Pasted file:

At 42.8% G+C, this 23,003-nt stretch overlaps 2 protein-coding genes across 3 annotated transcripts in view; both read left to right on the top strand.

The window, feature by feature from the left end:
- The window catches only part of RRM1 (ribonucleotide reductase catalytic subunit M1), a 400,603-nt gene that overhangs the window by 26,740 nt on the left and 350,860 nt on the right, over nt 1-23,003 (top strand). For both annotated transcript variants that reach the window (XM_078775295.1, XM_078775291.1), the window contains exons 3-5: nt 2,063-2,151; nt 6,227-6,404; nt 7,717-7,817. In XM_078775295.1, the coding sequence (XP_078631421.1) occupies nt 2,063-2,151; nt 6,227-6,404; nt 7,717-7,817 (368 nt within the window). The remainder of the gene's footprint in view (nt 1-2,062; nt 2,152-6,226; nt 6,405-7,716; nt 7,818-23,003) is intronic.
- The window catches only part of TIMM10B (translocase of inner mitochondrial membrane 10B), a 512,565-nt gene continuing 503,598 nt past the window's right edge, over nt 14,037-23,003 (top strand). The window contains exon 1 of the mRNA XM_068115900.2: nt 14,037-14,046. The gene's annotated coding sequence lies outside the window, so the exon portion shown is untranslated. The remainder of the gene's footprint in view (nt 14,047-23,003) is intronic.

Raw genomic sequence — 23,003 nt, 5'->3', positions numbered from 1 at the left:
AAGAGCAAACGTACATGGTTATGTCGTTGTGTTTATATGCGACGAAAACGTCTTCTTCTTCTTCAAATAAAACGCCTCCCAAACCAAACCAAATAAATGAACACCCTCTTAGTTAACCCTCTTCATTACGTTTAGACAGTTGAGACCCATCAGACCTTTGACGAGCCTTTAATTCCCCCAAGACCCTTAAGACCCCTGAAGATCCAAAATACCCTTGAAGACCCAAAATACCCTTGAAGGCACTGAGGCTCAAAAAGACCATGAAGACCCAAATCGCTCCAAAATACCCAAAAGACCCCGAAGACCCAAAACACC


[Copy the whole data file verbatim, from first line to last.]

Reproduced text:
At 42.8% G+C, this 23,003-nt stretch overlaps 2 protein-coding genes across 3 annotated transcripts in view; both read left to right on the top strand.

The window, feature by feature from the left end:
- The window catches only part of RRM1 (ribonucleotide reductase catalytic subunit M1), a 400,603-nt gene that overhangs the window by 26,740 nt on the left and 350,860 nt on the right, over nt 1-23,003 (top strand). For both annotated transcript variants that reach the window (XM_078775295.1, XM_078775291.1), the window contains exons 3-5: nt 2,063-2,151; nt 6,227-6,404; nt 7,717-7,817. In XM_078775295.1, the coding sequence (XP_078631421.1) occupies nt 2,063-2,151; nt 6,227-6,404; nt 7,717-7,817 (368 nt within the window). The remainder of the gene's footprint in view (nt 1-2,062; nt 2,152-6,226; nt 6,405-7,716; nt 7,818-23,003) is intronic.
- The window catches only part of TIMM10B (translocase of inner mitochondrial membrane 10B), a 512,565-nt gene continuing 503,598 nt past the window's right edge, over nt 14,037-23,003 (top strand). The window contains exon 1 of the mRNA XM_068115900.2: nt 14,037-14,046. The gene's annotated coding sequence lies outside the window, so the exon portion shown is untranslated. The remainder of the gene's footprint in view (nt 14,047-23,003) is intronic.

Raw genomic sequence — 23,003 nt, 5'->3', positions numbered from 1 at the left:
AAGAGCAAACGTACATGGTTATGTCGTTGTGTTTATATGCGACGAAAACGTCTTCTTCTTCTTCAAATAAAACGCCTCCCAAACCAAACCAAATAAATGAACACCCTCTTAGTTAACCCTCTTCATTACGTTTAGACAGTTGAGACCCATCAGACCTTTGACGAGCCTTTAATTCCCCCAAGACCCTTAAGACCCCTGAAGATCCAAAATACCCTTGAAGACCCAAAATACCCTTGAAGGCACTGAGGCTCAAAAAGACCATGAAGACCCAAATCGCTCCAAAATACCCAAAAGACCCCGAAGACCCAAAACACC